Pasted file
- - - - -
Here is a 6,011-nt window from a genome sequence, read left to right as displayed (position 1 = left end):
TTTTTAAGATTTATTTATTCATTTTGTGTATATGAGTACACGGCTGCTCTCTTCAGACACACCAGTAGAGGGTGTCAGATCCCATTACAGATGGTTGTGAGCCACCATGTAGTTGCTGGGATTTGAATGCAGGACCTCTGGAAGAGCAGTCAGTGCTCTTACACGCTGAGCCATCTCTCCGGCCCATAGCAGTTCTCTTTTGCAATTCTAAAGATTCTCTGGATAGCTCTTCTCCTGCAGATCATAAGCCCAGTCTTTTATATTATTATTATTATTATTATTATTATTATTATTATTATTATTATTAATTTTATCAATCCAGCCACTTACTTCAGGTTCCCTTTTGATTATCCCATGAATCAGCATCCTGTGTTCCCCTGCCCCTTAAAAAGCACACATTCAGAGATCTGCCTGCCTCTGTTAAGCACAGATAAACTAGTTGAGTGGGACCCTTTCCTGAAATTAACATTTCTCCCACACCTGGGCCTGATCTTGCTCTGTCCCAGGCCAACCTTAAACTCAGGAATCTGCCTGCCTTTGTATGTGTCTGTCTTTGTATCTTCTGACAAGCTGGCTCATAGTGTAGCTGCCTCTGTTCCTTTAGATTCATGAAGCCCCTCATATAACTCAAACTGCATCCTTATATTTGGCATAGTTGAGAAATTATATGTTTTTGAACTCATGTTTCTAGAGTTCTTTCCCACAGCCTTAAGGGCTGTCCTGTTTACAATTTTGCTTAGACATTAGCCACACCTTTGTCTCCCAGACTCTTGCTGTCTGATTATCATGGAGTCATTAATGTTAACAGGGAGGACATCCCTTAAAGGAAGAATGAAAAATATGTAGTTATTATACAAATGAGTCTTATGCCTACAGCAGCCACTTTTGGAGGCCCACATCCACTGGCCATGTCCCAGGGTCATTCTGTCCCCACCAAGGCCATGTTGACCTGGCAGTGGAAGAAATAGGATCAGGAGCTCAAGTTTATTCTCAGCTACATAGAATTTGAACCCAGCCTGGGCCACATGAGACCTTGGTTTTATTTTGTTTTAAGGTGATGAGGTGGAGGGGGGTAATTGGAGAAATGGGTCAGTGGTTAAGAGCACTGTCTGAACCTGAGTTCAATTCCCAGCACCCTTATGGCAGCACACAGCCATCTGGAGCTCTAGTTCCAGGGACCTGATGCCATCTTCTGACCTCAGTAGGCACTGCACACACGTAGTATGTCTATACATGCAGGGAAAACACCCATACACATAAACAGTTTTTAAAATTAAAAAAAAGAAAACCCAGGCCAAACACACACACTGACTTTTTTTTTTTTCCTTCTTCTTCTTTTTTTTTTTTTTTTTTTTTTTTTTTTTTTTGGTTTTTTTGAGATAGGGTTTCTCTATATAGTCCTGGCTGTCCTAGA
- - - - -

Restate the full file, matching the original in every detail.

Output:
Here is a 6,011-nt window from a genome sequence, read left to right as displayed (position 1 = left end):
TTTTTAAGATTTATTTATTCATTTTGTGTATATGAGTACACGGCTGCTCTCTTCAGACACACCAGTAGAGGGTGTCAGATCCCATTACAGATGGTTGTGAGCCACCATGTAGTTGCTGGGATTTGAATGCAGGACCTCTGGAAGAGCAGTCAGTGCTCTTACACGCTGAGCCATCTCTCCGGCCCATAGCAGTTCTCTTTTGCAATTCTAAAGATTCTCTGGATAGCTCTTCTCCTGCAGATCATAAGCCCAGTCTTTTATATTATTATTATTATTATTATTATTATTATTATTATTATTATTATTAATTTTATCAATCCAGCCACTTACTTCAGGTTCCCTTTTGATTATCCCATGAATCAGCATCCTGTGTTCCCCTGCCCCTTAAAAAGCACACATTCAGAGATCTGCCTGCCTCTGTTAAGCACAGATAAACTAGTTGAGTGGGACCCTTTCCTGAAATTAACATTTCTCCCACACCTGGGCCTGATCTTGCTCTGTCCCAGGCCAACCTTAAACTCAGGAATCTGCCTGCCTTTGTATGTGTCTGTCTTTGTATCTTCTGACAAGCTGGCTCATAGTGTAGCTGCCTCTGTTCCTTTAGATTCATGAAGCCCCTCATATAACTCAAACTGCATCCTTATATTTGGCATAGTTGAGAAATTATATGTTTTTGAACTCATGTTTCTAGAGTTCTTTCCCACAGCCTTAAGGGCTGTCCTGTTTACAATTTTGCTTAGACATTAGCCACACCTTTGTCTCCCAGACTCTTGCTGTCTGATTATCATGGAGTCATTAATGTTAACAGGGAGGACATCCCTTAAAGGAAGAATGAAAAATATGTAGTTATTATACAAATGAGTCTTATGCCTACAGCAGCCACTTTTGGAGGCCCACATCCACTGGCCATGTCCCAGGGTCATTCTGTCCCCACCAAGGCCATGTTGACCTGGCAGTGGAAGAAATAGGATCAGGAGCTCAAGTTTATTCTCAGCTACATAGAATTTGAACCCAGCCTGGGCCACATGAGACCTTGGTTTTATTTTGTTTTAAGGTGATGAGGTGGAGGGGGGTAATTGGAGAAATGGGTCAGTGGTTAAGAGCACTGTCTGAACCTGAGTTCAATTCCCAGCACCCTTATGGCAGCACACAGCCATCTGGAGCTCTAGTTCCAGGGACCTGATGCCATCTTCTGACCTCAGTAGGCACTGCACACACGTAGTATGTCTATACATGCAGGGAAAACACCCATACACATAAACAGTTTTTAAAATTAAAAAAAAGAAAACCCAGGCCAAACACACACACTGACTTTTTTTTTTTTCCTTCTTCTTCTTTTTTTTTTTTTTTTTTTTTTTTTTTTTTTTGGTTTTTTTGAGATAGGGTTTCTCTATATAGTCCTGGCTGTCCTAGA